WARSAW (Reuters) -Poland could drastically cut back on flights to and from Warsaw from May 1 if a dispute with air traffic controllers over pay and conditions is not resolved, according to legislation published before negotiations were set to resume on Tuesday.
Almost 90 percent of air traffic controllers in Warsaw chose to quit rather than accept new working regulations, which they say threaten safety. Some have already left and the notice period for the remaining 136 ends on April 30.
This will leave Warsaw’s two main airports with only 26 controllers between them and likely lead to mass cancellations of flights to and from Warsaw, but authorities said flights passing through its airspace should not be cancelled.
“Half of these flights will be made in our airspace, half of these flights… will be redirected to neighboring countries, but flights over Poland will not be cancelled,” Civil Aviation Authority head Piotr Samson told journalists.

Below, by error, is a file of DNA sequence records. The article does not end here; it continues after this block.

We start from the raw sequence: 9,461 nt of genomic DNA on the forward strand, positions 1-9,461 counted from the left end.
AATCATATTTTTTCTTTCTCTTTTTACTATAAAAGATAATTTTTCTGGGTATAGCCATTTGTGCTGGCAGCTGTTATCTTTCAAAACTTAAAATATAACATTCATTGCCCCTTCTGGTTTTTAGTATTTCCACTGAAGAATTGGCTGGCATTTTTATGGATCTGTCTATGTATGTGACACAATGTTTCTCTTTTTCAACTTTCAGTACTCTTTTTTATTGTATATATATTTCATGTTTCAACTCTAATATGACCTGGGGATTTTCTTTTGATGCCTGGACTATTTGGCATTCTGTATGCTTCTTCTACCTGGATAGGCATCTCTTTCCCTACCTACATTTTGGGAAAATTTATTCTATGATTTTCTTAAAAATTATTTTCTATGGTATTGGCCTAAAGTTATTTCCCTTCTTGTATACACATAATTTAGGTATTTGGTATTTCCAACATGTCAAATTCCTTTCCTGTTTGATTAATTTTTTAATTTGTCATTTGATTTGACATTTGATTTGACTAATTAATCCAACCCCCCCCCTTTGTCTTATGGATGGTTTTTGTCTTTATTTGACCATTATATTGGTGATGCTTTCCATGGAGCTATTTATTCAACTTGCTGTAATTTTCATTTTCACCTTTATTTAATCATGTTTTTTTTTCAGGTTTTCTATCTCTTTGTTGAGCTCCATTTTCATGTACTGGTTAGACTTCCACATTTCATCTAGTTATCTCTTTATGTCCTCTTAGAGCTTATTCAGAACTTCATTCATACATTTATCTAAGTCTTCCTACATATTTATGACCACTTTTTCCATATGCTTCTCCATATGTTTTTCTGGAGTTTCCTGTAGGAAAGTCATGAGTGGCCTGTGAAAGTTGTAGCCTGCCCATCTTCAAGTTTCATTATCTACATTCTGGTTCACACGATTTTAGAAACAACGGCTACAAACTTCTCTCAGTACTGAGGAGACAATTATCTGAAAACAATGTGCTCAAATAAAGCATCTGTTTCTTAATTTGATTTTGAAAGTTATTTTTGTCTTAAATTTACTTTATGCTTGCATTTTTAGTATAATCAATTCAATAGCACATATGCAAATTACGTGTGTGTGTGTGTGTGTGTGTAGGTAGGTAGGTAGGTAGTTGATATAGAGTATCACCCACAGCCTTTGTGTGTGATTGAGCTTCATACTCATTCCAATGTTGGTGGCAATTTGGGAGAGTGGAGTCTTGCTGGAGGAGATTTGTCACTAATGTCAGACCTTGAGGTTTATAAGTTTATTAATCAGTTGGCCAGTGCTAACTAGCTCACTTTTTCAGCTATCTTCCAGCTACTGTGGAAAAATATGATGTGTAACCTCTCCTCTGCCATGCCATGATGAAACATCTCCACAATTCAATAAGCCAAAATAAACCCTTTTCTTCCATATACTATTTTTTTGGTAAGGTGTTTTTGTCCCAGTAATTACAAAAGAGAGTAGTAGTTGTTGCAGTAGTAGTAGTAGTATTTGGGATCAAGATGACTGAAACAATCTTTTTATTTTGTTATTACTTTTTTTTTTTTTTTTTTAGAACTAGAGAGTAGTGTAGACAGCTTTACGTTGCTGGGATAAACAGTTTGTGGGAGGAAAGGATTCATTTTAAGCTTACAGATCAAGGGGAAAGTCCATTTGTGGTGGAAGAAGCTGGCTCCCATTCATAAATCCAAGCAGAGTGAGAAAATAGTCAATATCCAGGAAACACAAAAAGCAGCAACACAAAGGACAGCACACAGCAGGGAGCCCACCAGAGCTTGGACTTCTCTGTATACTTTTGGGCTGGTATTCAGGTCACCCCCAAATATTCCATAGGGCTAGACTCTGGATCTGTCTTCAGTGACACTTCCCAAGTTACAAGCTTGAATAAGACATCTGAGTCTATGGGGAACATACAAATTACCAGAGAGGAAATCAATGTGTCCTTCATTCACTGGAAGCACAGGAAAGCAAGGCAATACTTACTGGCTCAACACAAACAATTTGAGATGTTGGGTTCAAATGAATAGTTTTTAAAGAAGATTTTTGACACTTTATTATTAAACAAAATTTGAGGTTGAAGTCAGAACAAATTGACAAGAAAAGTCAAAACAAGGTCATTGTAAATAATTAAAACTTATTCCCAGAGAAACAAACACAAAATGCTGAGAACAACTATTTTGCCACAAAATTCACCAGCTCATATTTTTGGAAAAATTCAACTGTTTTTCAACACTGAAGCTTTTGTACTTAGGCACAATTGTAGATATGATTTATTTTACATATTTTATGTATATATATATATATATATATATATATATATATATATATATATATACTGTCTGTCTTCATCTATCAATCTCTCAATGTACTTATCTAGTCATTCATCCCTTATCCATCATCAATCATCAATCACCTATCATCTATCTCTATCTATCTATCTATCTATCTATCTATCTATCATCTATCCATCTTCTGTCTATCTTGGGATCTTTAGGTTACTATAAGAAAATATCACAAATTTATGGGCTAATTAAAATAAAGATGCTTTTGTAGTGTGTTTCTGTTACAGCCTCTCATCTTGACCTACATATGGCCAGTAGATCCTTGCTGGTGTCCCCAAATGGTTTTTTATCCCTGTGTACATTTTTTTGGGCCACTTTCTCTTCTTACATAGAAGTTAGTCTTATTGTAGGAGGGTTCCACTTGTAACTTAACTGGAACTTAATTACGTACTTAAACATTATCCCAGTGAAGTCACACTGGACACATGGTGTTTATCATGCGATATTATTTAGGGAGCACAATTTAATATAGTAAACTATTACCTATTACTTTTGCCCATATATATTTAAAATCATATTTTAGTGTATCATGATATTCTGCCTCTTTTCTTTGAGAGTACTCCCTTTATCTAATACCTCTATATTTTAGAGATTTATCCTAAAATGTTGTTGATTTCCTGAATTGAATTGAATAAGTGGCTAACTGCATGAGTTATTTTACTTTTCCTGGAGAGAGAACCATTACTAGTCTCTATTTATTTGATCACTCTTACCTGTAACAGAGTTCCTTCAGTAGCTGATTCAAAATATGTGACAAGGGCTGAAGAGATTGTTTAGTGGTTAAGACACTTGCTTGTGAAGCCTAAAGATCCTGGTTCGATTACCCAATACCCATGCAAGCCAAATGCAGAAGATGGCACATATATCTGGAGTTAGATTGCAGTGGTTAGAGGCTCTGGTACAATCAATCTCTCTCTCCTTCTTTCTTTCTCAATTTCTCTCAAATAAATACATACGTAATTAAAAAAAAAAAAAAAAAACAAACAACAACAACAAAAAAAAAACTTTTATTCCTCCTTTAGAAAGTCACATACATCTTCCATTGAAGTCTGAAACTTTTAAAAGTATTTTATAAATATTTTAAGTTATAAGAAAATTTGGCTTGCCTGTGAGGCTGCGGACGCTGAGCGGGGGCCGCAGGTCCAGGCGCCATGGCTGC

The government announced late on Monday in the official gazette that from May 1, the Chopin and Modlin international airports would only be operational from 0930 to 1700 local time due to a lack of air traffic controllers. The legislation gave a list of flight destinations that would be prioritised.
Airlines affected would include LOT Polish Airlines, Wizz Air and Lufthansa, which all operate out of Chopin airport, and Ryanair, which flies out of Modlin.
Ryanair said on Tuesday it had complained to the European Commission about the legislation because it believes the list of prioritised destinations unfairly favours LOT.
“The Polish government has first mismanaged the pay dispute with Warsaw air traffic controllers and has now shown complete disregard for Ryanair passengers, choosing to protect non-essential LOT routes… at the expense of key Ryanair routes such as Stockholm and Milan,” Ryanair chief executive Michael O’Leary said.
Among proposals seen as unacceptable by the union are a cut in air traffic controllers’ pay, an increase from eight to 12 in the maximum number of hours they can work in a shift and the possibility for controllers to work alone.
The government says it has accepted the proposals on safety and that talks are now focussing on salary issues, but that the controllers’ expectations are too high, especially given decreases in air traffic due to the COVID-19 pandemic.
The air traffic controllers’ union says its safety concerns have not been adequately addressed and that the government is misrepresenting how much they earn.
(Reporting by Alan Charlish and Pawel Florkiewicz, Additional reporting by Anna Koper, Editing by Raissa Kasolowsky and Gareth Jones)